Samples from Seminary – God Spoke

As promised in my last post, here is another snippet from a conference that the seminary students attended this semester [1]. While this post cannot capture the captivating Welsh accent of the speaker, Derek Thomas, it can pose the same heart-probing question: God has spoken; what are you doing with his speech?

This is an important question because we are culpable for every word God has spoken. In other words, we are liable for what we do with God’s Word to us.

Indeed, God has spoken. He has done so in various ways. First, God speaks to us in creation. Romans 1:18-20 indicates that God manifests himself to all men in creation. Secondly, God speaks through his Son. For Jesus Christ is both truly God and truly man. Therefore, every time he spoke, God spoke. Finally, God speaks in Scripture. All of Scripture is the product of God “breathing out.” While God used human writers to record his word, nevertheless, God himself speaks in Scripture.

This is remarkable! The great God of heaven and of earth has spoken to us in a language that we can understand. This is an act of supreme grace on his part. Since God has taken the initiative in speaking to us, we have friendship and communion with Him.

What are you doing with this speech from God? And please note the present tense: what are you currently doing with it?

We know from Romans 1:18 that sinful man suppresses the speech of God. When this verse says that sinful men “hold the truth in unrighteousness,” the word “hold” means to hold down or to suppress. Derek Thomas used a helpful analogy for this – It is as though sinful man is holding his thumb over an open Coke bottle. Each of us can hold our thumb tightly over the mouth of a bottle to prevent any liquid from coming out. Are we doing the same thing with God’s speech to us?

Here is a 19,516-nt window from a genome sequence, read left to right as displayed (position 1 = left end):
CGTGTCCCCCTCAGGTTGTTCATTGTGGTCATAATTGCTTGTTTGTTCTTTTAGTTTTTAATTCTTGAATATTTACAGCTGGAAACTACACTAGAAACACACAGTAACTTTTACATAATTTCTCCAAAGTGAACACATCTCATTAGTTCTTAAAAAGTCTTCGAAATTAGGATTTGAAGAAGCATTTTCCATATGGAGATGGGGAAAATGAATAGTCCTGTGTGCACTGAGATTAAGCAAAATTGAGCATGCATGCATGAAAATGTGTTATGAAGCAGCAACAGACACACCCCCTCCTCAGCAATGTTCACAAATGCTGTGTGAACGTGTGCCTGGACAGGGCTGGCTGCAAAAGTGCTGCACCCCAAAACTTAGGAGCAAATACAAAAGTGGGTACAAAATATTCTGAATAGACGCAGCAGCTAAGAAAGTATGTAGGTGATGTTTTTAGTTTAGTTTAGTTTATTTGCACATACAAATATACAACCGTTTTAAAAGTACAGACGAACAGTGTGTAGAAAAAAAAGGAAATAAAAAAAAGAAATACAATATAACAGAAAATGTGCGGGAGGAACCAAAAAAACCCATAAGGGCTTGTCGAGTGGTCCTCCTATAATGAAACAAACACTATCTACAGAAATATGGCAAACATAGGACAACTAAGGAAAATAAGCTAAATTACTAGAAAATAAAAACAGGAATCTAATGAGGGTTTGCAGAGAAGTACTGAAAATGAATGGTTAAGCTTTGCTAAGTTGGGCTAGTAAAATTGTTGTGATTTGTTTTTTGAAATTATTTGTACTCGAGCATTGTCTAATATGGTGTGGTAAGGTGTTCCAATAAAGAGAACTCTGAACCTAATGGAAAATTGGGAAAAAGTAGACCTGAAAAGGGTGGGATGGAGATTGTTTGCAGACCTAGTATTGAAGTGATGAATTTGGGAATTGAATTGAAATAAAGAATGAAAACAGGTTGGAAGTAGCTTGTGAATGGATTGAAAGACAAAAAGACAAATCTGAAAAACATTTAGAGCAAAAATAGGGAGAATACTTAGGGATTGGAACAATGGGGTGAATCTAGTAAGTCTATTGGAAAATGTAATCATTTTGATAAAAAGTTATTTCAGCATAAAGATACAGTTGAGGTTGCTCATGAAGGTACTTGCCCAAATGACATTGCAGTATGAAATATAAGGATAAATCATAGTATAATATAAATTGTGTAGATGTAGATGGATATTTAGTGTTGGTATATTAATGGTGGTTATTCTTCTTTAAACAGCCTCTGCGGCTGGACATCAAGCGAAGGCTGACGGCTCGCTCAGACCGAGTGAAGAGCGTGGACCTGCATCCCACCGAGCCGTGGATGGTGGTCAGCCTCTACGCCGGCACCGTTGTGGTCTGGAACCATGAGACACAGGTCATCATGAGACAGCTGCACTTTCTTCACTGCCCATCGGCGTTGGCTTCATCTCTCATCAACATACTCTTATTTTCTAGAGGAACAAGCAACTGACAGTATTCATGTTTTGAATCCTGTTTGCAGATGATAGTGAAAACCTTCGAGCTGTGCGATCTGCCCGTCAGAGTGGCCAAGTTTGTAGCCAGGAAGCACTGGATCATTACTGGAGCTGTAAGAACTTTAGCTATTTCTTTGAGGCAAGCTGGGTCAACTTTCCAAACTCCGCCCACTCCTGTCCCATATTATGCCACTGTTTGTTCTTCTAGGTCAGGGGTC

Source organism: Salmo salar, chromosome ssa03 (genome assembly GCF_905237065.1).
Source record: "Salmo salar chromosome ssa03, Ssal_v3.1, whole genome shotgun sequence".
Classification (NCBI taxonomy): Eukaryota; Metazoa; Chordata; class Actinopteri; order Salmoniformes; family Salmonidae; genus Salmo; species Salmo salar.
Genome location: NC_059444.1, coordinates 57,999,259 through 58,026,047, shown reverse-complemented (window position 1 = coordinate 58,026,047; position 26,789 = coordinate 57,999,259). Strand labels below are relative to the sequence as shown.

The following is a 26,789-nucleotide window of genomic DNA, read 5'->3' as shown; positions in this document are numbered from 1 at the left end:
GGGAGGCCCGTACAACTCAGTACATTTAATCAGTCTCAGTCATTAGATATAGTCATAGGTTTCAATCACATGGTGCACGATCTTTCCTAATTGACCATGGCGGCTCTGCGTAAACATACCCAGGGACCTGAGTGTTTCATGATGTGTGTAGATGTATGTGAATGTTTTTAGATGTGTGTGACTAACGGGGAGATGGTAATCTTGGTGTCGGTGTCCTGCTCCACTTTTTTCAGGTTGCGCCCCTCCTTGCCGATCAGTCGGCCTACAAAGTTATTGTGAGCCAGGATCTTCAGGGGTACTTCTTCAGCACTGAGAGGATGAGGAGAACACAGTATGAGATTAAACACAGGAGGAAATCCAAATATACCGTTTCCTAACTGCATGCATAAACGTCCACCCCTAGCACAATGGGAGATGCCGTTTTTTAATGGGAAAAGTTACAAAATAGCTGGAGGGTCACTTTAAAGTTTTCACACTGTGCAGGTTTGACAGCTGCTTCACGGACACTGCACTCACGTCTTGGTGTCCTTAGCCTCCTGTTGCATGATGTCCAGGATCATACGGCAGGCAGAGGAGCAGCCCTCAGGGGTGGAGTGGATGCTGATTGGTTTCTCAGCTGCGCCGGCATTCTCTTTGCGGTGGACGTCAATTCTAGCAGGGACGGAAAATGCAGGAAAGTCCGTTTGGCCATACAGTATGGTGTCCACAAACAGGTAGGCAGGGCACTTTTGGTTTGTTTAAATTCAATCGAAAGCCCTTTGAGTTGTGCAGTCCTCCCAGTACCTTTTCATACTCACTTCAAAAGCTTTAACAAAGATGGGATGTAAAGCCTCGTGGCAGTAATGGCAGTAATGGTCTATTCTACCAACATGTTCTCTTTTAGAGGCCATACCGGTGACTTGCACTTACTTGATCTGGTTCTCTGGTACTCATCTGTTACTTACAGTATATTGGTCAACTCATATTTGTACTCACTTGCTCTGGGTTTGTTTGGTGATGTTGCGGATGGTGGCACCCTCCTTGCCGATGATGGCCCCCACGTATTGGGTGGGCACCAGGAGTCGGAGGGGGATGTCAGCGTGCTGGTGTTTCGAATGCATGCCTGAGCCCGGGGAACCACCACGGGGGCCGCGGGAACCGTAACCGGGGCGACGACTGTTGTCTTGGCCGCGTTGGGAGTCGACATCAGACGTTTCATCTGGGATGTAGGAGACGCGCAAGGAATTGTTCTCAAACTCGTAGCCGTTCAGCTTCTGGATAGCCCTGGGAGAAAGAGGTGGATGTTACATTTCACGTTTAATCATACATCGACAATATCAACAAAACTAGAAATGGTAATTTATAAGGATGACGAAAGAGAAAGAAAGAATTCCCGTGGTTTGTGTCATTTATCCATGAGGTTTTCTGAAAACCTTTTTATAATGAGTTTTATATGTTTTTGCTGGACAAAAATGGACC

Importantly, Derek Thomas posed this question to an audience of professing Christians. This question comes especially to those who have ready access to the Word, who sit under the preaching, who have opportunity to attend Bible studies, etc. More so than others, we are culpable for what we do with God’s Word to us. Thus, the question remains: God has spoken; what are we doing with it?

Matt Kortus

[1] The speech I am drawing from was given by Derek Thomas, who is the pastor of First Presbyterian Church of Columbia, SC. The speech was entitled “God Spoke” and was given at the Philadelphia Conference on Reformed Theology hosted by the Alliance of Confessing Evangelicals. This conference comes each year to First CRC of Byron Center. The theme for this year’s conference was, “How Firm a Foundation: The Bible’s Authority, Sufficiency, and Clarity.”

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